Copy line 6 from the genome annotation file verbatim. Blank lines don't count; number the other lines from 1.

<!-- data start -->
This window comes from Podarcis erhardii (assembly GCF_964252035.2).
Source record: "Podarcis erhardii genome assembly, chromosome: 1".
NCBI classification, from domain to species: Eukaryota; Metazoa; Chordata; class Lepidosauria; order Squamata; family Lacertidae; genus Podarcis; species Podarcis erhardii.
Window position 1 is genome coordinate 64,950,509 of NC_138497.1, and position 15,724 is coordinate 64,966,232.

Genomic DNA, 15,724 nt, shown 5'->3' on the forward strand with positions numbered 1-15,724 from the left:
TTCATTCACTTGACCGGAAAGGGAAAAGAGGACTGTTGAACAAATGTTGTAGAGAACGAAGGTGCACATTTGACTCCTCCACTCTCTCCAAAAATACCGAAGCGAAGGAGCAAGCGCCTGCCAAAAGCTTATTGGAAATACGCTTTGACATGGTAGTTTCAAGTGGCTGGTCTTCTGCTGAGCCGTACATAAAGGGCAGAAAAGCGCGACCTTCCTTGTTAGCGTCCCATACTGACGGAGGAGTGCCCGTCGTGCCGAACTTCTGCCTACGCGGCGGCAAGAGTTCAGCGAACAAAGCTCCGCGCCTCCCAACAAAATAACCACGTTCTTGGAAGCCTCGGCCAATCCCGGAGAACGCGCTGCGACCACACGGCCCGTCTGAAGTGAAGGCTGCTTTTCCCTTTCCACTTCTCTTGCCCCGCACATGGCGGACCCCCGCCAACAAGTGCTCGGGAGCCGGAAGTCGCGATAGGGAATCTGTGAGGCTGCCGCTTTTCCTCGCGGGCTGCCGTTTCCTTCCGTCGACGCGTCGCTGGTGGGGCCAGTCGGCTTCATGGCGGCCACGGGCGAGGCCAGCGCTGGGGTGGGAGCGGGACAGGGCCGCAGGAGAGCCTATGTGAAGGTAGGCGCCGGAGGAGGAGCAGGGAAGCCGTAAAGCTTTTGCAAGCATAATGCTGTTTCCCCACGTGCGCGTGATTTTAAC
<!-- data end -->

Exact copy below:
TTCATTCACTTGACCGGAAAGGGAAAAGAGGACTGTTGAACAAATGTTGTAGAGAACGAAGGTGCACATTTGACTCCTCCACTCTCTCCAAAAATACCGAAGCGAAGGAGCAAGCGCCTGCCAAAAGCTTATTGGAAATACGCTTTGACATGGTAGTTTCAAGTGGCTGGTCTTCTGCTGAGCCGTACATAAAGGGCAGAAAAGCGCGACCTTCCTTGTTAGCGTCCCATACTGACGGAGGAGTGCCCGTCGTGCCGAACTTCTGCCTACGCGGCGGCAAGAGTTCAGCGAACAAAGCTCCGCGCCTCCCAACAAAATAACCACGTTCTTGGAAGCCTCGGCCAATCCCGGAGAACGCGCTGCGACCACACGGCCCGTCTGAAGTGAAGGCTGCTTTTCCCTTTCCACTTCTCTTGCCCCGCACATGGCGGACCCCCGCCAACAAGTGCTCGGGAGCCGGAAGTCGCGATAGGGAATCTGTGAGGCTGCCGCTTTTCCTCGCGGGCTGCCGTTTCCTTCCGTCGACGCGTCGCTGGTGGGGCCAGTCGGCTTCATGGCGGCCACGGGCGAGGCCAGCGCTGGGGTGGGAGCGGGACAGGGCCGCAGGAGAGCCTATGTGAAGGTAGGCGCCGGAGGAGGAGCAGGGAAGCCGTAAAGCTTTTGCAAGCATAATGCTGTTTCCCCACGTGCGCGTGATTTTAAC